In the United States, carpenter bees from two genera, Ceratina and Xylocopa, are known for inflicting damage to structural wood within homes and on the exterior walls of homes. Carpenter bees belonging to the Ceratina genus are not considered significant wood-destroying insect pests, but seven species of the Xylocopa genus are well known for inflicting damage to timber-framed structures. Among these seven species, Xylocopa virginica virginica inflicts the greatest amount of structural damage to homes. This species is more commonly known as the “eastern carpenter bee,” and just as its common name suggests, this species is most abundant in the eastern half of the country, particularly in the northeast.
The eastern carpenter bee bores into painted and unpainted finished wood sources, including wood siding and structural wood, sometimes resulting in significant damage that weakens structurally important wood sources. Like other carpenter bee pest species, the eastern carpenter bee excavates tunnels within wood by first creating circular entry points on the surface of wood. These evenly rounded entry points are around a ½ inch in diameter, and are frequently spotted on wood siding, on and around eaves, wooden lawn furniture, fences, and even garden tool handles. Unlike many carpenter bee pests, eastern carpenter bees are well known for excavating particularly long tunnels within wood due to their habit of reusing old infestation sites.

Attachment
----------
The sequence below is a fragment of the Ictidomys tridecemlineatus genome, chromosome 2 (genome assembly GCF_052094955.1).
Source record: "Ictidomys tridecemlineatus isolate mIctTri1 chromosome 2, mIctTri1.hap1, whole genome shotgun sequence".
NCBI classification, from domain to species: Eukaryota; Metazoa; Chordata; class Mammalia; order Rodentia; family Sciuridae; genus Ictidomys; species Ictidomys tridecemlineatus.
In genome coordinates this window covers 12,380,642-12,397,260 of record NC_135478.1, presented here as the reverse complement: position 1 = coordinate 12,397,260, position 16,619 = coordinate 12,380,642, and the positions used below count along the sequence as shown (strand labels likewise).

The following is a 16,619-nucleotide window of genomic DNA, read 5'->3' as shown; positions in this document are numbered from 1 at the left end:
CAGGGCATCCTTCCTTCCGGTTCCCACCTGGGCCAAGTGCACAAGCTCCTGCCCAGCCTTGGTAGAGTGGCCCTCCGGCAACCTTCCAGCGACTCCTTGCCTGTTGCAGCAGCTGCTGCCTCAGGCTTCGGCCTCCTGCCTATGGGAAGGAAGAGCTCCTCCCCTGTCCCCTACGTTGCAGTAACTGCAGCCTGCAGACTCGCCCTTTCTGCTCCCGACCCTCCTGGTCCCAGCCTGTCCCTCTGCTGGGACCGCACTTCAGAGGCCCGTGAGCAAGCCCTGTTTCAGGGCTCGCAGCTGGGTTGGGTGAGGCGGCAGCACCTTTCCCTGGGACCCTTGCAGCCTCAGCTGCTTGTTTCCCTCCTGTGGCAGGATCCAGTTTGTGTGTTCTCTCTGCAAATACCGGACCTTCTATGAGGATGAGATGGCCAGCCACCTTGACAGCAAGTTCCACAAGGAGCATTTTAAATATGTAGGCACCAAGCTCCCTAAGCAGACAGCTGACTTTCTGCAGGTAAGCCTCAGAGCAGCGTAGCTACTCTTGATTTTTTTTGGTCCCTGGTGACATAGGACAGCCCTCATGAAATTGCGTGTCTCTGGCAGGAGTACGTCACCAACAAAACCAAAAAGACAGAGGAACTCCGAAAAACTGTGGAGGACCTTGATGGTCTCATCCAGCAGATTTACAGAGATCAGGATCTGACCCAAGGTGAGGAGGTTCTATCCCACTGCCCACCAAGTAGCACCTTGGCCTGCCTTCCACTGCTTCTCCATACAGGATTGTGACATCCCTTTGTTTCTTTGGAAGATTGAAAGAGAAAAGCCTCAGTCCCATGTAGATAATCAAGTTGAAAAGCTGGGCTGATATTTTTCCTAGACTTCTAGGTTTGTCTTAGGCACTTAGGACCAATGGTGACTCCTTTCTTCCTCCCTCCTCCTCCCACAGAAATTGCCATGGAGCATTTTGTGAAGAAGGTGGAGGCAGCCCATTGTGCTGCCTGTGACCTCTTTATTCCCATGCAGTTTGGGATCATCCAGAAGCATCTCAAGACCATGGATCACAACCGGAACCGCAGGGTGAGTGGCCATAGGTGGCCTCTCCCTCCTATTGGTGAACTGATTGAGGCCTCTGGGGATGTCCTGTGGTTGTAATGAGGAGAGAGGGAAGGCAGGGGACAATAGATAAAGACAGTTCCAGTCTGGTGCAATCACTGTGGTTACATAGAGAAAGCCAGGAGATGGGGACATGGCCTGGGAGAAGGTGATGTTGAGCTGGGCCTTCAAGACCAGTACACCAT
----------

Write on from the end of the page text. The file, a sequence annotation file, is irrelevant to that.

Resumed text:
Eastern carpenter bees return to old infestation sites where they lengthen tunnels to store large amounts of pollen, and they may enlarge internal cavities in wood in order to hibernate more comfortably throughout the winter season. However, eastern carpenter bees tunnel into structural wood primarily for the purpose of depositing eggs in a protected location where larvae can feed on stored pollen upon hatching. Although carpenter bees do not typically cause severe structural damage, tunnels as long as 10 feet are sometimes found in the structural wood of infested homes. A few carpenter bee infestation cases have seen structural wood become so inundated with internal galleries that houses have collapsed as a result, but these cases mostly involved homes that had remained uninhabited for long periods of time.
Have you ever spotted carpenter bee entry holes on the surface of wood items located on your property?